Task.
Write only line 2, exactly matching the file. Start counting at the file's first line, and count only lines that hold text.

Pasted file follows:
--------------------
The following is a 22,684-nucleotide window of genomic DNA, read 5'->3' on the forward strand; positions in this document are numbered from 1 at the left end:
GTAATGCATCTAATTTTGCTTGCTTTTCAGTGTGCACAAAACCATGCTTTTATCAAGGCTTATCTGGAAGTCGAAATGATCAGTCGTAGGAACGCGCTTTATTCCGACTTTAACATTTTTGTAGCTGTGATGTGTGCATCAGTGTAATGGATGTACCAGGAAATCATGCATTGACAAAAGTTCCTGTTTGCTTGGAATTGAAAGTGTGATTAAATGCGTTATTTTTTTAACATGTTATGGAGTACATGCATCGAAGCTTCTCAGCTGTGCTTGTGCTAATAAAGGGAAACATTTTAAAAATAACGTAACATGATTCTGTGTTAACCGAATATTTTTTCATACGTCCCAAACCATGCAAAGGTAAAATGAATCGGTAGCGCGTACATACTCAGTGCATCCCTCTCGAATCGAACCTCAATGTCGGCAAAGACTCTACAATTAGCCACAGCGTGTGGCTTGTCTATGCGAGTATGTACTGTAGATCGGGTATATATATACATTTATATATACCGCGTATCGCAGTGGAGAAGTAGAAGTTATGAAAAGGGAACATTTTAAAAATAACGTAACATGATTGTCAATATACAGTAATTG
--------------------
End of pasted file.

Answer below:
GTAATGCATCTAATTTTGCTTGCTTTTCAGTGTGCACAAAACCATGCTTTTATCAAGGCTTATCTGGAAGTCGAAATGATCAGTCGTAGGAACGCGCTTTATTCCGACTTTAACATTTTTGTAGCTGTGATGTGTGCATCAGTGTAATGGATGTACCAGGAAATCATGCATTGACAAAAGTTCCTGTTTGCTTGGAATTGAAAGTGTGATTAAATGCGTTATTTTTTTAACATGTTATGGAGTACATGCATCGAAGCTTCTCAGCTGTGCTTGTGCTAATAAAGGGAAACATTTTAAAAATAACGTAACATGATTCTGTGTTAACCGAATATTTTTTCATACGTCCCAAACCATGCAAAGGTAAAATGAATCGGTAGCGCGTACATACTCAGTGCATCCCTCTCGAATCGAACCTCAATGTCGGCAAAGACTCTACAATTAGCCACAGCGTGTGGCTTGTCTATGCGAGTATGTACTGTAGATCGGGTATATATATACATTTATATATACCGCGTATCGCAGTGGAGAAGTAGAAGTTATGAAAAGGGAACATTTTAAAAATAACGTAACATGATTGTCAATATACAGTAATTG